travel to Marlborough for education and training. “Ningxia’s more extreme climate means we’re not in competition, because this is not an area that could produce Sauvignon Blanc, but Marlborough has expertise, high-quality processes and standards, a strong environmental reputation and advanced oenological research which would all be of interest to China’s viticulture sector.” Yacht Race The WineWorks Marlborough Wine Race will be held on Friday December 1, with a fleet of yachts racing their new season wines across the Cook Strait to the capital. But the industry will set sail well before that, with the inaugural Marlborough Twilight Series to be held over three Friday evenings prior to race day. Wine Marlborough will bring guests in to the region for the Twilight Series races, extending the reach of the sailing event. For more information contact Harriet at Wine Marlborough harriet@winemarlborough.co.nz. New York, New York Marlborough wine companies Giesen, Cloudy Bay, Greywacke and Dog Point have been invited to pour at the Wine Spectator New York Wine Experience this month. The event includes two New York Wine Experience Critics’ Choice Grand Tastings on Thursday 19 and Friday 20 October, where wineries are invited to pour at the tasting by Wine Spectator’s board of senior editors. Only wineries that have received the highest tasting scores of 90+ point ratings from the magazine’s tasting panel are considered. Giesen Wines’ Theo Giesen, who will attend the event, says the invite is an “outstanding” honour. “I’m

34 / Winepress October 2017

Wine and Food Festival The NZ AllStars are set to perform Marley: Celebrate the Legend, at the Marlborough Wine and Food Festival on February 10 next year. The All-Stars are made up of New Zealand music royalty, including Tiki Taane, Boh Runga, Fran Kora, Anna Coddington and Joel Shadbolt, with each taking lead vocals in the show. Meanwhile, Martin Bosley will be in the Culinary Pavilion with other yet-to-be announced Kiwi chefs, dishing out Marlborough produce such as Cloudy Bay Clams, Regal Marlborough King Salmon and Kono. The 2018 event introduces the Platinum Package, including helicopter flights to and from the festival, VIP tickets and exclusive back stage tours. Wine Marlborough General Manager Marcus Pickens says 2018 will be one of the best fests yet. “The festival for us is about showcasing some of the world’s best wines, produce and entertainment to locals and visitors to the region. We want people to celebrate all that Marlborough has to offer and have a brilliant day out.” For more information go to www.marlboroughwinefestival.co.nz

looking forward sharing our Marlborough wines with many discerning wine drinkers,” he says. Theo will pour The Brothers Late Harvest Marlborough Sauvignon Blanc 2013, which received 90 points when reviewed in Wine Spectator. Dog Point owners Ivan and Margaret Sutherland will attend the event, and pour the Dog Point Pinot Noir Marlborough 2014 (93 points). “It is such a popular global tasting that attracts wine lovers from the around the world,” says Ivan. “It is a great opportunity to meet them in person and share our wines.” The Greywacke Wild Sauvignon 2014 (91 points) and Cloudy Bay Sauvignon Blanc Marlborough 2016  (90 points) will also be poured at the prestigious event. Real Estate Update Joe Blakiston of PGG Wrightson Real Estate says the existing positive sentiment in the wine industry is seeing plenty of enquiry for property in the region. “The wet conditions are not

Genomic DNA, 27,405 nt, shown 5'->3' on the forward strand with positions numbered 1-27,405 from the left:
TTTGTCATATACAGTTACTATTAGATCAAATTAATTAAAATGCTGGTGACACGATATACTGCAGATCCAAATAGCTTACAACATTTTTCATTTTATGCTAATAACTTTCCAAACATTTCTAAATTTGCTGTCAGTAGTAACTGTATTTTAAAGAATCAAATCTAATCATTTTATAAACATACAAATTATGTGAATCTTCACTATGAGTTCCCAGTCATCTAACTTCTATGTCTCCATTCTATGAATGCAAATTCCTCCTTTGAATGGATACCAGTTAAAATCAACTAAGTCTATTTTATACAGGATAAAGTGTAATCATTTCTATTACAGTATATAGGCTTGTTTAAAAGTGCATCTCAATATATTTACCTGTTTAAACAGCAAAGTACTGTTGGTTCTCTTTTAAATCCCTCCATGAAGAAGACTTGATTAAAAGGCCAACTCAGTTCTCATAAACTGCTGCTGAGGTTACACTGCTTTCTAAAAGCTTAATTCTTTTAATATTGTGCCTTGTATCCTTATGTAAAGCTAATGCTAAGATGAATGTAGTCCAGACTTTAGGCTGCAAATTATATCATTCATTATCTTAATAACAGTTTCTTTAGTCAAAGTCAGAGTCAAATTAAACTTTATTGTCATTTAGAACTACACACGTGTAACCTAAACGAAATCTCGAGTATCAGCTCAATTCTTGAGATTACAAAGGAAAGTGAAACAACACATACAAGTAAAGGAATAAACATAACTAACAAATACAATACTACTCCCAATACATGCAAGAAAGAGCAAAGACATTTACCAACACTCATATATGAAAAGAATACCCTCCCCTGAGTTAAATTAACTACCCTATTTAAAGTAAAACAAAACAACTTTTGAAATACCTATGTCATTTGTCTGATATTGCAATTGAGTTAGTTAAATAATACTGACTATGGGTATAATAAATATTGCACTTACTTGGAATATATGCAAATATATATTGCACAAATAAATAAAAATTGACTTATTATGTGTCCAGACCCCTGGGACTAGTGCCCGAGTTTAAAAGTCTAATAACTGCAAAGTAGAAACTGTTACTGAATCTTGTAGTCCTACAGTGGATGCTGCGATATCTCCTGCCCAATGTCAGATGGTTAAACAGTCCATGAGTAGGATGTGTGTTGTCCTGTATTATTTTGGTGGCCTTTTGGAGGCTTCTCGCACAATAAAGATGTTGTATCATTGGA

helping the appearance of vineyards and the regular dustings of snow on the hills is a sign that people’s eyes will be looking skyward for the next few months, slowing sales activity,” he says. Plantings and development of greenfield sites has been very apparent in the region, as has the activity of investment groups looking to secure fringe vineyards they can add value to. Several sales in the Awatere have been reported around the $130,000 to $140,000 per hectare mark, says Joe. Several private sales of smaller vineyards to neighbouring growers on the Wairau Plains have been transacted with boundary adjustments making this possible, and leasing of vineyards is also popular.

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Brought to you by

Wine Happenings A monthly list of events within the New Zealand wine industry.

To have your event included in next month’s Wine Happenings or Industry News pages, please email details to sophie@sophiepreece.co.nz by October 21. For more information on the events below email Harriet Wadworth at harriet@wine-marlborough.co.nz

OCTOBER 2017 9-11 Marlborough Wine Show judging 10-11 Marlborough Wine Show Tastings 5-6pm Marlborough Convention Centre 13 Registrations close for the Wine Marlborough Twilight Series and WineWorks Marlborough Wine Race 18 Wine Marlborough AGM - 4pm, Marlborough Research Centre 20 First Wine Marlborough Twilight Series yacht race – Waikawa Boating Club (see pg 35) 26 Marlborough Wine Show Celebration Dinner NOVEMBER 2017 3 Second Wine Marlborough Twilight Series yacht race 17 Final Wine Marlborough Twilight Series yacht race 25 Air New Zealand Wine Awards Dinner, Hawke’s Bay 26 The Sisters Marlborough Women’s Triathlon (see pg 35) DECEMBER 2017 1 WineWorks Marlborough Wine Race

Marlborough Wine Show - October 9

Wine Marlborough AGM - October 18

Wine Works Wine Race - December 1

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Take the guess work out of disease management and discuss all your fungicide, insecticide and biological requirements with our Technical Advisors.

NUTRIENT MANAGEMENT

Ideal time to ask us about planning your fertigation and foliar nutrient requirements for the upcoming growing season.

FAR_07156

For all the spring solutions you need, talk to the Farmlands Horticulture team today.

0800 200 600 www.farmlands.co.nz


Agrex SDA Fertiliser Spreaders Ideal for orchards, vineyards and row cultivation Agrex SDA fertiliser spreaders are compact, light and can be pulled by low-power tractors. Accurate fertiliser distribution is achieved through a setting gauge. If necessary, users can adjust the quantities being fed onto the two spreading discs.

Model

Capacity

Max Load

Weight

Hopper Width

SDA500

500 L

800 kg

154 kg

1100 mm

SDA600

600 L

800 kg

163 kg

1100 mm

The side conveyors allow for localised spreading on row cultivation of 1.5 m to 5 m. Deflectors are adjustable and enable the fertiliser to be discharged where it is needed, avoiding unnecessary waste.

Contact your local Fruitfed Supplies store for more information or to place an order. Images are for illustrative purposes only. Our Customer Terms of Trade/Sale located at www.pggwrightson.co.nz apply to the sale of products and services listed here unless specified otherwise.

Fruitfed Supplies is part of PGG Wrightson Ltd


Profile for Winepress

Winepress October 2017  

Read about Wine Tourism in Marlborough, Ethical Audit, Young Winemaker Competition 2017 and more in the October issue of Winepress Magazine.

Winepress October 2017  

Read about Wine Tourism in Marlborough, Ethical Audit, Young Winemaker Competition 2017 and more in the October issue of Winepress Magazine.